One of the biggest benefits of a nylon rigging setup is the diversity and range of its use. This material is designed for industrial sling applications and lifting heavy loads by crane or pulley, but it is also gentle on your equipment and inventory that needs to be lifted. The result is widespread use of nylon slings for rigging in the aerospace, mining, transportation, and energy industries that all work with heavy, but delicate, materials.
The many options for hitches with a nylon rigging is also a plus for users. Across industries, the varied shapes and sizes of the flexible nylon material is a bonus. The following is a list of the basic hitches possible with nylon rigging but even more complicated hitches are possible.
Why Your Sling Hitch Matters
Wondering why the shape and style of your sling hitch is important? It actually affects both the maximum weight and shape of what you can lift with the sling. Different slings have different weight capacities and are also better at balancing different sizes and shapes of loads. Matching the load you want to lift or lower to the right style of nylon sling shape is important for safety and effectiveness of the equipment. It is also essential to protect your nylon slings for rigging from damage or extraneous wear and tear.
A Straightforward Approach: The Vertical Sling
The most basic way to attach your nylon sling to a crane or other equipment is through a vertical hitch. In this arrangement, one end of the sling is attached to the hook or other master link on the crane, then the other end is attached to the load. Thus, it creates a vertical line from the rigging to the load. This is the only type of hitch where the maximum lifting capacity of the sling can be utilized, as in other arrangements the sling is attached twice to the master link.
Therefore, a vertical hitch is appropriate when lifting a heavy load with a specified center of gravity and weight. If the weight of the load isn’t evenly distributed or carefully maintained as the user lifts or lowers the load, then it can cause the entire piece of equipment to swing and sway. Both motions put extra pressure on the rigging and can cause damage to the sling.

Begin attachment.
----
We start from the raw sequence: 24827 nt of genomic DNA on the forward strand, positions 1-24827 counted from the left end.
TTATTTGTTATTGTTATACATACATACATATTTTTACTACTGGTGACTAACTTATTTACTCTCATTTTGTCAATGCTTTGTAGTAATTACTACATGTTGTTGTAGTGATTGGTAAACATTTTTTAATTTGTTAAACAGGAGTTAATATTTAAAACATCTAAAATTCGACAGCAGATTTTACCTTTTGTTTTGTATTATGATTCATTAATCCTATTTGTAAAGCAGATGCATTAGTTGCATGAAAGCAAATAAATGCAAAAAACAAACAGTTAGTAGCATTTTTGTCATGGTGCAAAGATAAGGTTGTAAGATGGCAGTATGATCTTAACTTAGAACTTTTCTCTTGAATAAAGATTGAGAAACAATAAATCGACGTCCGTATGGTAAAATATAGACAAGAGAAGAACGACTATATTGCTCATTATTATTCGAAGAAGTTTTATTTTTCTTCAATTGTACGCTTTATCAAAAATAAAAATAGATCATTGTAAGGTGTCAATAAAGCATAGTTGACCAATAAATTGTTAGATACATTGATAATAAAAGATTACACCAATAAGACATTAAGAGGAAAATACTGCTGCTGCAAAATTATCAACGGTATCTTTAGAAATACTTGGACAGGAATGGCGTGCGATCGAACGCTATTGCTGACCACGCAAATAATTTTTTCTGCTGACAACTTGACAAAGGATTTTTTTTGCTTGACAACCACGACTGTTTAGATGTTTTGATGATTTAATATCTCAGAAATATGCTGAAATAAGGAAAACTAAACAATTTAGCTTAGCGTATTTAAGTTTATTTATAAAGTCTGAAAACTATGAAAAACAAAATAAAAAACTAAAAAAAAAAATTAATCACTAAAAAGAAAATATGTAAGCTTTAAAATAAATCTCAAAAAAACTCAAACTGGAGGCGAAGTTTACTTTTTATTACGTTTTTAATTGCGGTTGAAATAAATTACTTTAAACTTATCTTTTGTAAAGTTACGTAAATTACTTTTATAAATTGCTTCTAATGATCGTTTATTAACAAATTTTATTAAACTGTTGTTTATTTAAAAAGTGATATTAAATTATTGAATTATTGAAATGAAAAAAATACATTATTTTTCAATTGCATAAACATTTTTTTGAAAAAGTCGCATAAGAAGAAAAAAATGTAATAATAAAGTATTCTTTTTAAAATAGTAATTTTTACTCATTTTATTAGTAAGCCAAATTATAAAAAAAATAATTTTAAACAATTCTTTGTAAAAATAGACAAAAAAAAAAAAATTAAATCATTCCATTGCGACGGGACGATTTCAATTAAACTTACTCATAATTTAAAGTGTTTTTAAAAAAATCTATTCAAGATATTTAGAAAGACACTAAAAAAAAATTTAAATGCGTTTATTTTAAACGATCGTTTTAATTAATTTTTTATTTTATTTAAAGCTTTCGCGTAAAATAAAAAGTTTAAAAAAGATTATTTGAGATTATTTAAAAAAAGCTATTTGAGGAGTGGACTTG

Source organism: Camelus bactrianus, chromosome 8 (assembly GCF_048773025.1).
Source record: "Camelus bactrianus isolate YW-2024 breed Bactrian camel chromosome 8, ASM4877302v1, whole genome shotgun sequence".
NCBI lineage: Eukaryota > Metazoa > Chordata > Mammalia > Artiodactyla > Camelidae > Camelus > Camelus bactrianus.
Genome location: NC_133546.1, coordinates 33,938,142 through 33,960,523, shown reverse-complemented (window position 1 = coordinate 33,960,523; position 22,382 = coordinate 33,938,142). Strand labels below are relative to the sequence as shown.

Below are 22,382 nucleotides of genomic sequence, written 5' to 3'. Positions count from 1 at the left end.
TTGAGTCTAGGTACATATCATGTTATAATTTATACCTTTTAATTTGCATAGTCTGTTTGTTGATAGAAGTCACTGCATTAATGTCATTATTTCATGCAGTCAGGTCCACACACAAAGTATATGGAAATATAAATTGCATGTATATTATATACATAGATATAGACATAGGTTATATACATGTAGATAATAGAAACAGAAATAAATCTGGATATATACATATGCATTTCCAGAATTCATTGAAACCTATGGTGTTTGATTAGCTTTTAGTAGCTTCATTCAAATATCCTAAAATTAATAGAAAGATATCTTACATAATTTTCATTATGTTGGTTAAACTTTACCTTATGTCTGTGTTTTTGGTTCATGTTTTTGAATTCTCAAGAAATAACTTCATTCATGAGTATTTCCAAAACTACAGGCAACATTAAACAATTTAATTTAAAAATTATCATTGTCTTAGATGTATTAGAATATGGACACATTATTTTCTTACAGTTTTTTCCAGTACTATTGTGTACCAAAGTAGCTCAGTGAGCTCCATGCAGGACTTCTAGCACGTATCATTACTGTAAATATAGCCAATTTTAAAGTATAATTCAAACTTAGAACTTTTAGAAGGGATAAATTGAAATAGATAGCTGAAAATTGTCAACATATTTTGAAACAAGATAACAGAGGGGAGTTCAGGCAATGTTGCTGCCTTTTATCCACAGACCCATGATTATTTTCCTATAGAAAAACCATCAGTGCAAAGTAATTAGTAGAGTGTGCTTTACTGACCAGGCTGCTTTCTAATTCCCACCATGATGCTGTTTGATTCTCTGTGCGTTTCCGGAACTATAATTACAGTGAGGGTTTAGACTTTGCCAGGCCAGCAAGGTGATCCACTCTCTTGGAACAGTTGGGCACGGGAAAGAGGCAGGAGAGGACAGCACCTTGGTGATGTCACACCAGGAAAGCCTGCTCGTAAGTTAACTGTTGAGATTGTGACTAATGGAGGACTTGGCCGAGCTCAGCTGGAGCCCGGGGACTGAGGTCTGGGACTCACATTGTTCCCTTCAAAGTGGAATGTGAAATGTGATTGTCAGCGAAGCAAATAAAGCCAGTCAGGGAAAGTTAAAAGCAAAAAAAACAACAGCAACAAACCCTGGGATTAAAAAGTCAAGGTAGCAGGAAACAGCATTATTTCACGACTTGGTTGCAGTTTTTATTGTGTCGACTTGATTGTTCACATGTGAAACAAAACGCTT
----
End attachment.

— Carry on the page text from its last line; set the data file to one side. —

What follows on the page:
Lifting Lighter, But Complicated Loads
The vertical hitch has some drawbacks for users in terms of stability and weight management. These issues make it impossible to use a vertical hitch when weight is likely to shift easily during the lifting process or when the object to be lifted is a complicated shape or size. In these instances, many users employ a choker hitch.
The choker hitch is constructed from a single nylon sling, but instead of attaching to the crane or equipment once and the load once, the sling is attached to the master link, threaded through or around the object, and then passed back through the original length of the sling to form a knot or choke around the object. This increases the stability of the the sling, but the single choke point decreases the maximum manageable weight of the sling components. The result is a more stable sling, which can lift bars, rods, and other awkward objects, but can, simultaneously, only lift 75% of the sling’s original rated capacity.
Working Towards the Right Lifting Angle
When working with rigging, weight management and control are essential. This information forms the defining factor behind why and how a specific sling is arranged, and, sometimes, neither a vertical or choke hitch will cut it to lift an uneven or bulky load. In these instances, single nylon slings for rigging can still be utilized if arranged in a basket hitch.
There are multiple types of basket hitches, and choosing the right one is dependent on evenly distributing the load’s weight on all sides of the sling and then keeping that weight even as the load is lifted or lowered. To steady or evenly distribute a load, the basket hitch can be arranged at various angles, but the wider the angle between the nylon sling and the master link, the greater the decrease in allowed weight for that sling.
For example, a sling set at a 80 degree angle to the master link can handle 98.5% of the weight of the sling set at a vertical hitch, while a sling at 60 degree to the master link can only lift 86.6% of the weight of the sling set at a vertical hitch.
Buying a Nylon Sling for Any Hitch
Luckily, as your needs for a nylon sling change and alter over time and with the type of materials you need to move, the nylon material will adapt. A single nylon sling can be arranged in a vertical, choke, or basket hitch at any time, and the material is light enough for users to easily detach, move, and rearrange the sling as needed. Where can you find nylon slings for rigging? At Empire Rigging: your source for high quality slings of made of any material. Shop today!